Universities are under fire for admitting teachers with low ATAR scores. Picture: iStock
Universities are under fire for admitting teachers with low ATAR scores. Picture: iStock

Our teachers’ marks don’t make the grade

QUEENSLAND universities are allowing students who have effectively failed Year 12 to become classroom teachers, in a move that has "alarmed" the Federal Education Minister.

Shocking new data, to be released by the Federal Government today, reveals school leavers are being accepted into Queensland teaching degrees with Australian Tertiary Entrance Ranks (ATARs) of just 38, which is equivalent to about an OP 24.

The data shows a massive disparity in the raw Year 12 marks required by universities across the state to gain entry into teaching degrees.

It indicates Central Queensland University and the University of Southern Queensland are offering university places to prospective teachers who achieved ATARs of just 38, while the University of Queensland requires would-be classroom teachers achieve at least a 75 or an OP 11.

Federal Minister for Education Simon Birmingham.
Federal Minister for Education Simon Birmingham.

Across the country, students with ATARs as low as 17 have been permitted entry into teaching degrees.

Federal Education Minister Simon Birmingham said the data "sets off alarm bells".

He has written to state Education Ministers demanding an update on what progress they have made on lifting teaching standards since national reforms were introduced in 2015.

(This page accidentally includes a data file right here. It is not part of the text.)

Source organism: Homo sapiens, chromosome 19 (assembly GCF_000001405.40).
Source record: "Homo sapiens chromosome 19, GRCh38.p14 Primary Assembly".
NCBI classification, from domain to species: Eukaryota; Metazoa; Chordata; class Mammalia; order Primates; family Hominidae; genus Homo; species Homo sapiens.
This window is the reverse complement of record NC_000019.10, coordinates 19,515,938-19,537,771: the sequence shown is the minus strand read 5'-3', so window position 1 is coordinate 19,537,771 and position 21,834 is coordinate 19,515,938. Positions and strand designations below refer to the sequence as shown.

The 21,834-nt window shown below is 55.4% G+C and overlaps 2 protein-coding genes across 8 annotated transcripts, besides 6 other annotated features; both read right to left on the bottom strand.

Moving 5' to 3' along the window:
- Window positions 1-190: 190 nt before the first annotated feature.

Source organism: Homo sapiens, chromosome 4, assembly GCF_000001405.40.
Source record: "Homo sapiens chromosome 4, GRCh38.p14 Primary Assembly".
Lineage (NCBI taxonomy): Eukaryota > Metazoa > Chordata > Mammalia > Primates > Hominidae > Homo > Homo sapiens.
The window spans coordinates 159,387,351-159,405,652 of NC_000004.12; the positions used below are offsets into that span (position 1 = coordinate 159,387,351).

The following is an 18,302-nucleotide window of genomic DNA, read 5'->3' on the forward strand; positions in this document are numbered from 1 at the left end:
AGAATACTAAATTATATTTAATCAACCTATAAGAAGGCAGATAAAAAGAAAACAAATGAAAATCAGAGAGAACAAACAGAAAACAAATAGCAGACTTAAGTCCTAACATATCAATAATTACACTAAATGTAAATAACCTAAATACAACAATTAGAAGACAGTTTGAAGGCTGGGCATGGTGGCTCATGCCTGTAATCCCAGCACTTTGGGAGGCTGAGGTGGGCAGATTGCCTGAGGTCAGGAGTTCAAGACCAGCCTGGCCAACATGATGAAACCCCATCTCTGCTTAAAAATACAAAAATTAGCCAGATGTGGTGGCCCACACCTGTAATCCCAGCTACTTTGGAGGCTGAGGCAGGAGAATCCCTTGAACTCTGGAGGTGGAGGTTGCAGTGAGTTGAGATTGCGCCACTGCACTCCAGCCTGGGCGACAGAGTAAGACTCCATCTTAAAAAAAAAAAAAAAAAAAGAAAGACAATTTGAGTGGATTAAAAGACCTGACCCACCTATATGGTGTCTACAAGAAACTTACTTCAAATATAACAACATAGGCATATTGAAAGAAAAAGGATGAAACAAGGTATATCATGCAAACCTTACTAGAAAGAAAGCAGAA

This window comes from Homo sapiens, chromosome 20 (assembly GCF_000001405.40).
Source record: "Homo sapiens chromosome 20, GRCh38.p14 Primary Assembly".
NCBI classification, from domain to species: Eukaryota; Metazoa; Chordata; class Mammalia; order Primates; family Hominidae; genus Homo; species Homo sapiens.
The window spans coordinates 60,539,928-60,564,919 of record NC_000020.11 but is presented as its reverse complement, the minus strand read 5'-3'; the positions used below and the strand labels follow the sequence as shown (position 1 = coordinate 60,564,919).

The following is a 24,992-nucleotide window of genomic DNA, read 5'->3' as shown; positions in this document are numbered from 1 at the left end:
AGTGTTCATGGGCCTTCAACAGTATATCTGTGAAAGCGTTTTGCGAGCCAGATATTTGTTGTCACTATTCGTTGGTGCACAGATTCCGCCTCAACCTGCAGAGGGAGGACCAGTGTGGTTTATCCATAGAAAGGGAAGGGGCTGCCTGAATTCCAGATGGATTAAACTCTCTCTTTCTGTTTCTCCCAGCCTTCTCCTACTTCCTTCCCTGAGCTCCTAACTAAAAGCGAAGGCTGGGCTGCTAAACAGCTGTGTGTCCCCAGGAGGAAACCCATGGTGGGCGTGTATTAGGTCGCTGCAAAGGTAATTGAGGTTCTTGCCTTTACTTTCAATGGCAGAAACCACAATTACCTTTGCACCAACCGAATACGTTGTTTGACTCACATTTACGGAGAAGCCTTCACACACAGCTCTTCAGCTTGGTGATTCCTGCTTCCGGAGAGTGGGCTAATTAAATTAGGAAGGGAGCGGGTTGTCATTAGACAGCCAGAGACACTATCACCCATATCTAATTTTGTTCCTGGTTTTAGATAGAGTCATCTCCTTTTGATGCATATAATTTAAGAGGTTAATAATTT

"Schools and families rightly expect the teachers working in our classrooms to be top−notch," Senator Birmingham said.

"To get the best outcomes for students we need the highest calibre teachers in the classroom."

From next year, aspiring teachers in Victoria will need to score an ATAR of at least 70 to gain entry into teaching degrees, while in NSW students wanting a career in the classroom have to achieve a Band 5 result (the top 20 per cent) in at least three subjects including English.

But in Queensland OP and ATAR cut-offs are determined by each university, although would-be teachers must also submit personal essays on their leadership attributes and why they want to teach.

USQ Head of Teacher Education Stephen Winn.
USQ Head of Teacher Education Stephen Winn.

Stephen Winn, the Head of Teacher Education, at University of Southern Queensland disputed the data, saying the university had an OP 15 cut off for primary and secondary teaching degrees, which is equivalent to an ATAR of 61.85.

Central Queensland University Vice Chancellor Scott Bowman also said his university had an OP cut-off 15 for teaching courses.

"Along with the academic entry requirements prospective students must also meet stringent non-academic entry requirements," Professor Bowman said.

Universities Australia chief executive Catriona Jackson said the personal circumstances of these students were not known and it was important to get perspective.

"A mere two per cent of teaching students have an ATAR below 50," she said, "making these lower scores extreme outliers".